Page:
Steph Davis, Unpacked: From Desert Towers to Indian Creek Craggin’
[Sponsored] From desert towers to Indian Creek cragging, what does climbing legend Steph Davis carry in her pack?
This article is brought to you by Osprey Packs.
When Steph Davis topped out the Diamond of Longs Peak, Colorado on
September 3, 2007, it was the third time she had climbed free solo to its summit. She was already the first female to free solo the Diamond, and with
this ascent, she was the second known person to free solo Pervertical Sanctuary (5.11a). She grabbed the running shoes she had stashed on
the summit and trotted down to the trailhead. Ten days later, she would return to do it again.
A top female climber, BASE jumper and pioneering free soloist, Steph Davis has earned her place in climbing lore for her cutting edge first free ascents
and daring free solos on big walls and towers around the world.
“In Moab, I’m most proud of freeing the Tombstone (5.13b) and Concepcion (5.13b/c), and also free soloing the North Face (5.11-)
of Castleton and BASE jumping off it,” Davis tells Rock and Ice. “Elsewhere, El Cap free in a day was a milestone for me. Also, Torre Egger
[in Patagonia] in a day and the FA of Inshallah [VI 5.12 A1] on Shipton Spire [in Pakistan’s Karakoram]. And free soloing Pervertical Sanctuary on
Despite a 25-year resume that spans Yosemite, Patagonia and Pakistan, Davis is most at home climbing the towers and sandstone splitters of Utah. The desert
has enough climbs to keep even a seasoned pro like Davis busy for a lifetime. “I come from a very traditional climbing background of trying to conserve
gear,” Davis says. After her many years of climbing in the desert, she’s been able to cut her climbing kit down to the bare bones. Here’s what she
considers essential for a day of desert climbing, from multipitch desert towers to cragging at Indian Creek, along with her packing routine:
Desert Towers: Fast and Light
“When it comes to climbing towers, I’m pretty militant about staying light,” Davis says. “I pare my rack down to bare minimum, and opt for the lightest
variation on every piece of gear, from slings to carabiners.”
Steph’s Desert Tower Pack (Osprey Mutant 38):
- Evolv Addict climbing slippers
- Chalk bag
- Mammut Women’s Togir harness
- Gigi belay plate—my go to!
- Extra locking ‘biners
- Daisy chain
- Gear sling with a super light rack (usually only cams, varies based on route)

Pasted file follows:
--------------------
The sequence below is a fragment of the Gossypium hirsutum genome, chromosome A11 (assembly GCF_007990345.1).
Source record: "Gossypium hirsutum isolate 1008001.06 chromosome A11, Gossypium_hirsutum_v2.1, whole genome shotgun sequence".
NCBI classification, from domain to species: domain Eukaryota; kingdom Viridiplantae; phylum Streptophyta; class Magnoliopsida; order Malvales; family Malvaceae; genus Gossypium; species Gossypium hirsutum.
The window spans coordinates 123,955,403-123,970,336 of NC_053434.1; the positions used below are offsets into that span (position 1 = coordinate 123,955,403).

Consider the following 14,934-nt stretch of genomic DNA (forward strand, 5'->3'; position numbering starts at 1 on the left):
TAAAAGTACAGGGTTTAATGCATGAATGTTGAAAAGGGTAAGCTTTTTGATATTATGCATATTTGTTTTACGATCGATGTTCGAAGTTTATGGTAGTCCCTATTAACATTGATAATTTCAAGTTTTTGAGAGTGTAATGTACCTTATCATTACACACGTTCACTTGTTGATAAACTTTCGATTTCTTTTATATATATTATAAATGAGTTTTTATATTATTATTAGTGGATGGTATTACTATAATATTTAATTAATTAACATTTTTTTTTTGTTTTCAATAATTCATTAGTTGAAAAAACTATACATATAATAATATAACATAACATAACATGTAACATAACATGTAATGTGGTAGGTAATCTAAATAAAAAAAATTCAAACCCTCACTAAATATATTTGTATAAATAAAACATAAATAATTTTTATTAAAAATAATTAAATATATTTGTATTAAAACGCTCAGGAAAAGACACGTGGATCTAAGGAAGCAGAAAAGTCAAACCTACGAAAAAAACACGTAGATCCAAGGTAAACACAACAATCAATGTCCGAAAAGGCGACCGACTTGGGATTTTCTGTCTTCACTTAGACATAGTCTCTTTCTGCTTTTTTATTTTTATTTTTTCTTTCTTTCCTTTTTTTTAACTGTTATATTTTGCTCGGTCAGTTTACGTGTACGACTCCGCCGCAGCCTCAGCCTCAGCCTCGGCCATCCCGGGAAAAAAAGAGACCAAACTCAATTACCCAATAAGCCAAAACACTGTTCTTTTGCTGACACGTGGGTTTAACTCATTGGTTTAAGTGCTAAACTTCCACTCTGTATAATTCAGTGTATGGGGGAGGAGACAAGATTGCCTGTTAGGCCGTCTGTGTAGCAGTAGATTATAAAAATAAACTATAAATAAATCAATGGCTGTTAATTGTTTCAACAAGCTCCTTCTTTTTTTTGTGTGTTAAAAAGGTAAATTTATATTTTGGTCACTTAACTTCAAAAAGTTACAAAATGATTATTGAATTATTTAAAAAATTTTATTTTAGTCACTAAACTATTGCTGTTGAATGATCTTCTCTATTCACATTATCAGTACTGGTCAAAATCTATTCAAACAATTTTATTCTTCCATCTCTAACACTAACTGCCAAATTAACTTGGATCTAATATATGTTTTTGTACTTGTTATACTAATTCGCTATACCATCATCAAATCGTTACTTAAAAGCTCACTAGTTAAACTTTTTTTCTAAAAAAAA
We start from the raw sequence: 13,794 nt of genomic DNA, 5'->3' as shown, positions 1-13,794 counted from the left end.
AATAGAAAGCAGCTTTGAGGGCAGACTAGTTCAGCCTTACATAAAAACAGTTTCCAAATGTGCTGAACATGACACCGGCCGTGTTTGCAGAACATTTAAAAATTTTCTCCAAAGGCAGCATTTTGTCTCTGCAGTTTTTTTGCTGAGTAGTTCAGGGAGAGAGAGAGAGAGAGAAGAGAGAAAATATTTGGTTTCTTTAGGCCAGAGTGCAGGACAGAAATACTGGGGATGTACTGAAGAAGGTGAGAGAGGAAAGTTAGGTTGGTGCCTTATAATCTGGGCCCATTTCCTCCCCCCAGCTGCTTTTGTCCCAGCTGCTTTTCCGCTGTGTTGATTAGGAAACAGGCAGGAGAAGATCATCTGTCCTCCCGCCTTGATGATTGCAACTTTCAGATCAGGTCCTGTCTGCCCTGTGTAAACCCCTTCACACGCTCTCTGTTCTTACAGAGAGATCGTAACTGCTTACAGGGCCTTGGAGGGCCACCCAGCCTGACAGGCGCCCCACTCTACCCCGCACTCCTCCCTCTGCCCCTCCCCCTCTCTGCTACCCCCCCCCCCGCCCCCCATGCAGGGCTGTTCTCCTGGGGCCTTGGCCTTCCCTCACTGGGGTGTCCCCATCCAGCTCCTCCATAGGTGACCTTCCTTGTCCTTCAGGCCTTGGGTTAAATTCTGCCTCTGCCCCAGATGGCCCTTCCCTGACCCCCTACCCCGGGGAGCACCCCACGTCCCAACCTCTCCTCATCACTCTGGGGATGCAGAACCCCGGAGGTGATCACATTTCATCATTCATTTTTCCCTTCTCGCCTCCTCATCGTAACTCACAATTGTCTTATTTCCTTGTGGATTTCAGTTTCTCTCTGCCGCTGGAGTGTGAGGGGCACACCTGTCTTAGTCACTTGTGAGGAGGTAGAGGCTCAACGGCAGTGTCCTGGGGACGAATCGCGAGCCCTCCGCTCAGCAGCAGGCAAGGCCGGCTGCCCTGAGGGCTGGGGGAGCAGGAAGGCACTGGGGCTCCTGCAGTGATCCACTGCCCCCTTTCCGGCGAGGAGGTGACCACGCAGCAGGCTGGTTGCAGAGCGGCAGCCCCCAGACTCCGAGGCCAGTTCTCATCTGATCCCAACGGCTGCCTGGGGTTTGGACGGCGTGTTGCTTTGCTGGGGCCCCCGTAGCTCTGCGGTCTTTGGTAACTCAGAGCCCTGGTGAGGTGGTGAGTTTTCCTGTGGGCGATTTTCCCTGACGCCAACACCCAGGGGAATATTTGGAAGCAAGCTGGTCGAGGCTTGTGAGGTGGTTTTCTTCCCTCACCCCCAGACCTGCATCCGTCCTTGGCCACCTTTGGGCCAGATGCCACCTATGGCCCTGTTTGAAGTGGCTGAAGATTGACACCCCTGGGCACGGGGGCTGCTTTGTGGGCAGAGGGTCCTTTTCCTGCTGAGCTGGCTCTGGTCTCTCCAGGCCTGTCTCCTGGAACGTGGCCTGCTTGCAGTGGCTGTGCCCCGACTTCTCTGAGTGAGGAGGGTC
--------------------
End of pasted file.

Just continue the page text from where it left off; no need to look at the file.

- 60-meter rope
- Tag line
- Helmet (if more obscure, chossy tower)
- Light wind jacket that clips onto my harness
- Pants that roll up
- Light zip-neck
- Light vest
- Nuts and dried fruit—I always prefer salty food when I’m out climbing
Indian Creek Craggin’: All the Cams You Can Carry
“Indian Creek is a very different story,” Davis says. “You never know quite what you’re going to be climbing, or what the weather is going to do. I usually
show up at the Creek expecting to be in shorts, but then wear an expedition parka at some point in the day.”
Steph’s Creek Pack (Osprey Variant 52):
- Several pairs of climbing shoes—new ones for warm ups and older, perfectly broken-in ones for harder climbs
- Chalk bag
- Mammut Women’s Togir harness
- Gigi belay plate
- Locking ‘biners
- A few long slings
- A few quickdraws
- Every cam I own (at minimum 3 to 4 of each size from 0 Metolius to fist size, and then 1 #4 Camalot. Depending on what cliff I’m going to, and what
I think I want to climb, I’ll bring lots more of whatever size range that will call for. I almost never bring nuts unless I know I’m doing a route
that takes a nut—there are a few at the creek).
- 70-meter rope
- Layers, layers, layers
- Extra food and water
- Mueller Euro tape
Steph’s Packing Routine
“During prime Indian Creek season, the spring and fall, there are definitely some items that just never leave my pack: shoes, chalk, harness
and belay device. Cams usually stay in the pack as well. I organize them on three separate rope loops, racked by size: one loop with the little finger
cams, one loop with middle-sized cams and one loop with the really big pieces. When it’s time to gear up for a climb, I put the cams I need on a padded
gear sling—but I always rack them back into their proper size loop at the end of the day. Clothes come out of the pack each evening, simply because
I never know what the weather will be like the following day.
“I leave my shoes, chalk and harness at the bottom of the pack, followed by my rack in the middle. On top, I add whatever layers, food and water I’m taking
for the day. For towers, I take a small pack, like the Osprey Mutant.
It’s light and small, perfect for fitting in the essentials. On the days that I climb in Indian Creek, I take something much bigger, like Osprey’s Variant—something I can hike with, but is still big enough to fit all of the bulk that I need for a day in the Creek.
“When it comes to sport climbing in places like Rifle, Colorado, I bring a bag called the Porter. It’s really just a duffle with backpack straps, not streamlined at all but perfect for days with short approaches.”
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